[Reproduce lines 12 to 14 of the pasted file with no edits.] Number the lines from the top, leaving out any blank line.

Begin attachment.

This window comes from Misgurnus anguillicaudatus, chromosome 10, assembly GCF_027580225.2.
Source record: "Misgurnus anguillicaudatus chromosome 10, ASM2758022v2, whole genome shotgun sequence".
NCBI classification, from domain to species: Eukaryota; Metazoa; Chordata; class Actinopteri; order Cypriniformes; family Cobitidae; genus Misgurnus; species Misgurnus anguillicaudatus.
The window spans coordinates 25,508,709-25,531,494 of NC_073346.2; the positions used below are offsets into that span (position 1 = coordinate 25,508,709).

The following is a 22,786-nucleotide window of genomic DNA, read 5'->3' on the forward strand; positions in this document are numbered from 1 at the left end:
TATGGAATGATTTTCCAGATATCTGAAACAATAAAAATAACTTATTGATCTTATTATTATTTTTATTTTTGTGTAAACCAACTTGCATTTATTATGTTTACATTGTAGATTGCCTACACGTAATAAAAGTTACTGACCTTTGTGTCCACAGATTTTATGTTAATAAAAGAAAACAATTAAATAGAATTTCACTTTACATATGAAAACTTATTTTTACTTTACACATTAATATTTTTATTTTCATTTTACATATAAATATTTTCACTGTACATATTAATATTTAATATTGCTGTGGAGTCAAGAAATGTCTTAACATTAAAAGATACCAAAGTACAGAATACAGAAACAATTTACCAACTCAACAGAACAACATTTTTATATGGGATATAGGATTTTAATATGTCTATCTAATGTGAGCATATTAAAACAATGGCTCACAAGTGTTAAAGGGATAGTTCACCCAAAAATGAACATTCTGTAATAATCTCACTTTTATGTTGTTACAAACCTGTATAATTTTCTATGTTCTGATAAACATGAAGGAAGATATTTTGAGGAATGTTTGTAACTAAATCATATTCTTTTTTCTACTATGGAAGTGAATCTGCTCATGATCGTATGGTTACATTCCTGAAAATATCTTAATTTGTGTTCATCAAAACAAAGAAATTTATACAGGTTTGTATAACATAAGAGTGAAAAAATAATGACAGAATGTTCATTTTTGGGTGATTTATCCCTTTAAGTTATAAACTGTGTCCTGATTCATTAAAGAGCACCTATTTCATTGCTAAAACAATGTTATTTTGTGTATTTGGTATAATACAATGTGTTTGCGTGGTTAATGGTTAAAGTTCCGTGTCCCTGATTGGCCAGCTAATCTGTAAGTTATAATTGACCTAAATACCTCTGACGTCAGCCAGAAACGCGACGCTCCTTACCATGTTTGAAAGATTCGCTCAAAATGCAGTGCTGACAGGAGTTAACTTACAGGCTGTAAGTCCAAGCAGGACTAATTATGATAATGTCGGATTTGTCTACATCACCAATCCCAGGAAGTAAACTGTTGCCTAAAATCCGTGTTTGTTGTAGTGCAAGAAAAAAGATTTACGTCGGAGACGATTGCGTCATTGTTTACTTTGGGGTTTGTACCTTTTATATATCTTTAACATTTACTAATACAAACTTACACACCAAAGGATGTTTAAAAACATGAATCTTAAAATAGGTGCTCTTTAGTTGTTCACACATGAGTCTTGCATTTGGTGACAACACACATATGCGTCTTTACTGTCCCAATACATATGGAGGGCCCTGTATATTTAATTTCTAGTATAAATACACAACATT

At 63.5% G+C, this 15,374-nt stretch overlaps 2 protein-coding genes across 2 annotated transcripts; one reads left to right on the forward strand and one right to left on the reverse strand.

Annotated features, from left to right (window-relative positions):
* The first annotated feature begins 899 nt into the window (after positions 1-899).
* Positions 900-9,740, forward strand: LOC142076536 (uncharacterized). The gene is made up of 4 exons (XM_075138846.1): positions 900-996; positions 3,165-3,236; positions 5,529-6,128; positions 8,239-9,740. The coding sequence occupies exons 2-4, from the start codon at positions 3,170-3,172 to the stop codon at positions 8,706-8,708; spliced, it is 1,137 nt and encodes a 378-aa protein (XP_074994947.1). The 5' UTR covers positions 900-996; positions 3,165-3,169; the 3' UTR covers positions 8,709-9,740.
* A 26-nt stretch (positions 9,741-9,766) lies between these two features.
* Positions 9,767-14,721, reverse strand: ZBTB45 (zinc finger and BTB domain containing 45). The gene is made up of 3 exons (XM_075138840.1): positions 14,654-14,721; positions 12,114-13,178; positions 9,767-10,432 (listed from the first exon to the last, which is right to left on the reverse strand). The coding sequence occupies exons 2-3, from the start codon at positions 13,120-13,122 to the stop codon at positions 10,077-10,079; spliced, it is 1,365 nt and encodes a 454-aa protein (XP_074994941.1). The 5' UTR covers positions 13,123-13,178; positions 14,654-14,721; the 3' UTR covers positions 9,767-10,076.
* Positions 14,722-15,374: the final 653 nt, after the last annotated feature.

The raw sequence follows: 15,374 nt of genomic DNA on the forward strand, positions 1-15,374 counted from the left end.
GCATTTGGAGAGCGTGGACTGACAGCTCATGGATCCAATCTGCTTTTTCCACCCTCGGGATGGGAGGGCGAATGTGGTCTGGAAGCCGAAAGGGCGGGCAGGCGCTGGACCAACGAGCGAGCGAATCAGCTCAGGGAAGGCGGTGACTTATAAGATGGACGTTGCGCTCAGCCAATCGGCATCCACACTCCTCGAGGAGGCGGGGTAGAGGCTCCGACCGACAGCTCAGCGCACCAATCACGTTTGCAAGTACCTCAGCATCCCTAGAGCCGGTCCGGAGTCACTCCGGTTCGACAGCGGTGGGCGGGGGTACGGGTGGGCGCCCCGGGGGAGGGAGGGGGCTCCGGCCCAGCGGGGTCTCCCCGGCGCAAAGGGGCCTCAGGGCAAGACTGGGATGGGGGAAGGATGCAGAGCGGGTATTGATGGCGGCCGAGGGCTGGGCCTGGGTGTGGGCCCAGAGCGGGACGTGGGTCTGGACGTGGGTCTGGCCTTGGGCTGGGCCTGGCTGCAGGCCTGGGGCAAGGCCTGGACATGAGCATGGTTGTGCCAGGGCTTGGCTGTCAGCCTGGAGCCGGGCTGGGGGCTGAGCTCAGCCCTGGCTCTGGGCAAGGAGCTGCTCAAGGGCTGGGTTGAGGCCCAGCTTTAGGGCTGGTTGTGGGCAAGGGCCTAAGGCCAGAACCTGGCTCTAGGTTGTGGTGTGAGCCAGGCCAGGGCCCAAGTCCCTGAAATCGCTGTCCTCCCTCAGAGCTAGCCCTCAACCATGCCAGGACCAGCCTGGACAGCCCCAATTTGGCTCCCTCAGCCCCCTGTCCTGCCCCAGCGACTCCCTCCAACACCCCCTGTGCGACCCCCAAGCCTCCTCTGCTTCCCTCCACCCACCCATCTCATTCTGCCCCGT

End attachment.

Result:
* Positions 9,767-14,721, reverse strand: ZBTB45 (zinc finger and BTB domain containing 45). The gene is made up of 3 exons (XM_075138840.1): positions 14,654-14,721; positions 12,114-13,178; positions 9,767-10,432 (listed from the first exon to the last, which is right to left on the reverse strand). The coding sequence occupies exons 2-3, from the start codon at positions 13,120-13,122 to the stop codon at positions 10,077-10,079; spliced, it is 1,365 nt and encodes a 454-aa protein (XP_074994941.1). The 5' UTR covers positions 13,123-13,178; positions 14,654-14,721; the 3' UTR covers positions 9,767-10,076.
* Positions 14,722-15,374: the final 653 nt, after the last annotated feature.

The raw sequence follows: 15,374 nt of genomic DNA on the forward strand, positions 1-15,374 counted from the left end.